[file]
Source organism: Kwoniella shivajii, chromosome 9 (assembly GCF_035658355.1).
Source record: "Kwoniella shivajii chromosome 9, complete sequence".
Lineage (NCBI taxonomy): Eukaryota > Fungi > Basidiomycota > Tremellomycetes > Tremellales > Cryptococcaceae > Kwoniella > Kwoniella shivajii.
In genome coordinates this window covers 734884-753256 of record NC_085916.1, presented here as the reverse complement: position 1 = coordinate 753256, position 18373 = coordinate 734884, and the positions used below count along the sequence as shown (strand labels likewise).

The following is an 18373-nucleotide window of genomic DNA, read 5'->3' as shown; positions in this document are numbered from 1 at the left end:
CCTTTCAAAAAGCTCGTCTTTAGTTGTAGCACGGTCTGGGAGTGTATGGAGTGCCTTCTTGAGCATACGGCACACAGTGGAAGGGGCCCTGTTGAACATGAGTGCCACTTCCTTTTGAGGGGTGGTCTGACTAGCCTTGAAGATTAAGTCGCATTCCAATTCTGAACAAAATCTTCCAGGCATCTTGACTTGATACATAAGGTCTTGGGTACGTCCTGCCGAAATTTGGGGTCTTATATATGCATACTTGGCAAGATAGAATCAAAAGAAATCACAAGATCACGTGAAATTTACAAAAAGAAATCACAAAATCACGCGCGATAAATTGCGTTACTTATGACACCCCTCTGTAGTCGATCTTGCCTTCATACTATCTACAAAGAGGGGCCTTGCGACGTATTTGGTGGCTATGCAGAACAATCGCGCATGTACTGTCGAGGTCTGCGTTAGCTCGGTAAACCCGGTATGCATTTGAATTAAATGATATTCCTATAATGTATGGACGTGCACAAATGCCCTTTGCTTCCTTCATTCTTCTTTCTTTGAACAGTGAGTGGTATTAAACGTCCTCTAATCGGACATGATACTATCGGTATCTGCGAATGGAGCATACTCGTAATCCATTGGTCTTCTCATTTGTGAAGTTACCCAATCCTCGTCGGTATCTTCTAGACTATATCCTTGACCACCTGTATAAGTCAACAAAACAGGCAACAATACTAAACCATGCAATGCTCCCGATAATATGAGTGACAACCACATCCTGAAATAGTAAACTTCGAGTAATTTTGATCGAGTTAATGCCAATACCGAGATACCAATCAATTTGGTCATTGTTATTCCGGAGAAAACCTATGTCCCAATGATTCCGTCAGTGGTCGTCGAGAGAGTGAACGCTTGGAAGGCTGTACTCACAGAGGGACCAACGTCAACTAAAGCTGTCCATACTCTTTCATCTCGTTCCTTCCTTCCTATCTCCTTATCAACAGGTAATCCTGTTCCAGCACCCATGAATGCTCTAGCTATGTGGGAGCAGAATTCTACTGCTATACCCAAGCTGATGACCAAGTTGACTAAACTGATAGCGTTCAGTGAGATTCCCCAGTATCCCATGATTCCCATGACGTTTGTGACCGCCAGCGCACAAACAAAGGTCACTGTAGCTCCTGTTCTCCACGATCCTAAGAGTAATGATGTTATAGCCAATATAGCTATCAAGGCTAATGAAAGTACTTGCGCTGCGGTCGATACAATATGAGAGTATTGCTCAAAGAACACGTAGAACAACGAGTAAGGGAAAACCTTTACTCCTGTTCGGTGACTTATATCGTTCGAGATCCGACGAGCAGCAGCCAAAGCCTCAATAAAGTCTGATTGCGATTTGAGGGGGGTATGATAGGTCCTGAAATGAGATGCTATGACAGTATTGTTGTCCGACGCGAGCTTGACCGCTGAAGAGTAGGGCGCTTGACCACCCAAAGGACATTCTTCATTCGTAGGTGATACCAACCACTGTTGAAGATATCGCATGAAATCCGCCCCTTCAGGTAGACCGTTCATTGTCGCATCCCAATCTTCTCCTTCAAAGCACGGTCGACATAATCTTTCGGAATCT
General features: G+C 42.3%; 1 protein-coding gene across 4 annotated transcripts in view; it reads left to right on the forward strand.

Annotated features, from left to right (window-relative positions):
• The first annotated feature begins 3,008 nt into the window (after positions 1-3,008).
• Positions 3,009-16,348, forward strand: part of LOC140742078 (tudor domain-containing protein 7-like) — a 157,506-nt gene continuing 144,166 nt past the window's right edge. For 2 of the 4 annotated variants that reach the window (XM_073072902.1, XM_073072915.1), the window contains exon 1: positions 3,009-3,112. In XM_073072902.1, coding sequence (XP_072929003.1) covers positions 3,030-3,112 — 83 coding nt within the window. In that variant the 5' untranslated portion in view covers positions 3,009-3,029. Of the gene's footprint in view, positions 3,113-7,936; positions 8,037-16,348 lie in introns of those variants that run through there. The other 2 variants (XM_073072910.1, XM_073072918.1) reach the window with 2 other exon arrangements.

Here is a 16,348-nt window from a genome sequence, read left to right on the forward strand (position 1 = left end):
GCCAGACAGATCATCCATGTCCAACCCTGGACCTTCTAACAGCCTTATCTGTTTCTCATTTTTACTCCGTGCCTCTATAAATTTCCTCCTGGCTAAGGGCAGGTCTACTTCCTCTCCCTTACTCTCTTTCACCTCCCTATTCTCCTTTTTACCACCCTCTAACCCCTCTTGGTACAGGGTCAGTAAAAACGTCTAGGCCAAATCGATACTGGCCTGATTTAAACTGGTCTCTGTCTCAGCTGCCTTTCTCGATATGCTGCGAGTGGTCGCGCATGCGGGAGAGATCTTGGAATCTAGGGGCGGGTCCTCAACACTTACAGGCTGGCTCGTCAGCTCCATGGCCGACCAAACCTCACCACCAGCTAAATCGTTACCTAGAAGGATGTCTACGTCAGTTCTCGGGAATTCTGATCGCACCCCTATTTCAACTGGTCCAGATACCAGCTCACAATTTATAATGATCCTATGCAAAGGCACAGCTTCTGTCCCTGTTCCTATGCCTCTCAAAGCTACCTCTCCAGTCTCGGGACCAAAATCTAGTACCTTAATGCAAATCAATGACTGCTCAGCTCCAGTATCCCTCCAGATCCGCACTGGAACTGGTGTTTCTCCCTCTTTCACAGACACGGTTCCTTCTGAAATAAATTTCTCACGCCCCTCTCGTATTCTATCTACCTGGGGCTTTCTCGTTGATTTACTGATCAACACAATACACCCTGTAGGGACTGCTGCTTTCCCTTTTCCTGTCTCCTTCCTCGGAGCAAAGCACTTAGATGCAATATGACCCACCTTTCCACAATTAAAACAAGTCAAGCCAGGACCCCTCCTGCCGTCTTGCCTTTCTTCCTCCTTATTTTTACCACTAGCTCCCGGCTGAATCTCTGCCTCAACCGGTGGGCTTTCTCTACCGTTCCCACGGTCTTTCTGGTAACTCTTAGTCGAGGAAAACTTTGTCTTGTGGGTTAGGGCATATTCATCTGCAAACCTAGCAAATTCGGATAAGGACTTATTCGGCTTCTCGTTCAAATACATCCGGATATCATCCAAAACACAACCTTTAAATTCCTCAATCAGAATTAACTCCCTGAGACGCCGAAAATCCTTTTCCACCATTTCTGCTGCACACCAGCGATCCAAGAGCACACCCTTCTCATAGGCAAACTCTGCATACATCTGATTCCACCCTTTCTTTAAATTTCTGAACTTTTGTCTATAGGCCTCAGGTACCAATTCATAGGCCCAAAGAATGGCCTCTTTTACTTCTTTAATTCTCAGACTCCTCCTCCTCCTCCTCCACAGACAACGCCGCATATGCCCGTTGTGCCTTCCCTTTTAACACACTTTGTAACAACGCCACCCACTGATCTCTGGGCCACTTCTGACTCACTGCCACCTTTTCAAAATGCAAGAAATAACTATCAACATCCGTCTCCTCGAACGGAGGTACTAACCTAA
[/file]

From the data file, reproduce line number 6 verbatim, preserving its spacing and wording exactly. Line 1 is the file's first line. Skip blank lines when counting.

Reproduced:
CCTTTCAAAAAGCTCGTCTTTAGTTGTAGCACGGTCTGGGAGTGTATGGAGTGCCTTCTTGAGCATACGGCACACAGTGGAAGGGGCCCTGTTGAACATGAGTGCCACTTCCTTTTGAGGGGTGGTCTGACTAGCCTTGAAGATTAAGTCGCATTCCAATTCTGAACAAAATCTTCCAGGCATCTTGACTTGATACATAAGGTCTTGGGTACGTCCTGCCGAAATTTGGGGTCTTATATATGCATACTTGGCAAGATAGAATCAAAAGAAATCACAAGATCACGTGAAATTTACAAAAAGAAATCACAAAATCACGCGCGATAAATTGCGTTACTTATGACACCCCTCTGTAGTCGATCTTGCCTTCATACTATCTACAAAGAGGGGCCTTGCGACGTATTTGGTGGCTATGCAGAACAATCGCGCATGTACTGTCGAGGTCTGCGTTAGCTCGGTAAACCCGGTATGCATTTGAATTAAATGATATTCCTATAATGTATGGACGTGCACAAATGCCCTTTGCTTCCTTCATTCTTCTTTCTTTGAACAGTGAGTGGTATTAAACGTCCTCTAATCGGACATGATACTATCGGTATCTGCGAATGGAGCATACTCGTAATCCATTGGTCTTCTCATTTGTGAAGTTACCCAATCCTCGTCGGTATCTTCTAGACTATATCCTTGACCACCTGTATAAGTCAACAAAACAGGCAACAATACTAAACCATGCAATGCTCCCGATAATATGAGTGACAACCACATCCTGAAATAGTAAACTTCGAGTAATTTTGATCGAGTTAATGCCAATACCGAGATACCAATCAATTTGGTCATTGTTATTCCGGAGAAAACCTATGTCCCAATGATTCCGTCAGTGGTCGTCGAGAGAGTGAACGCTTGGAAGGCTGTACTCACAGAGGGACCAACGTCAACTAAAGCTGTCCATACTCTTTCATCTCGTTCCTTCCTTCCTATCTCCTTATCAACAGGTAATCCTGTTCCAGCACCCATGAATGCTCTAGCTATGTGGGAGCAGAATTCTACTGCTATACCCAAGCTGATGACCAAGTTGACTAAACTGATAGCGTTCAGTGAGATTCCCCAGTATCCCATGATTCCCATGACGTTTGTGACCGCCAGCGCACAAACAAAGGTCACTGTAGCTCCTGTTCTCCACGATCCTAAGAGTAATGATGTTATAGCCAATATAGCTATCAAGGCTAATGAAAGTACTTGCGCTGCGGTCGATACAATATGAGAGTATTGCTCAAAGAACACGTAGAACAACGAGTAAGGGAAAACCTTTACTCCTGTTCGGTGACTTATATCGTTCGAGATCCGACGAGCAGCAGCCAAAGCCTCAATAAAGTCTGATTGCGATTTGAGGGGGGTATGATAGGTCCTGAAATGAGATGCTATGACAGTATTGTTGTCCGACGCGAGCTTGACCGCTGAAGAGTAGGGCGCTTGACCACCCAAAGGACATTCTTCATTCGTAGGTGATACCAACCACTGTTGAAGATATCGCATGAAATCCGCCCCTTCAGGTAGACCGTTCATTGTCGCATCCCAATCTTCTCCTTCAAAGCACGGTCGACATAATCTTTCGGAATCT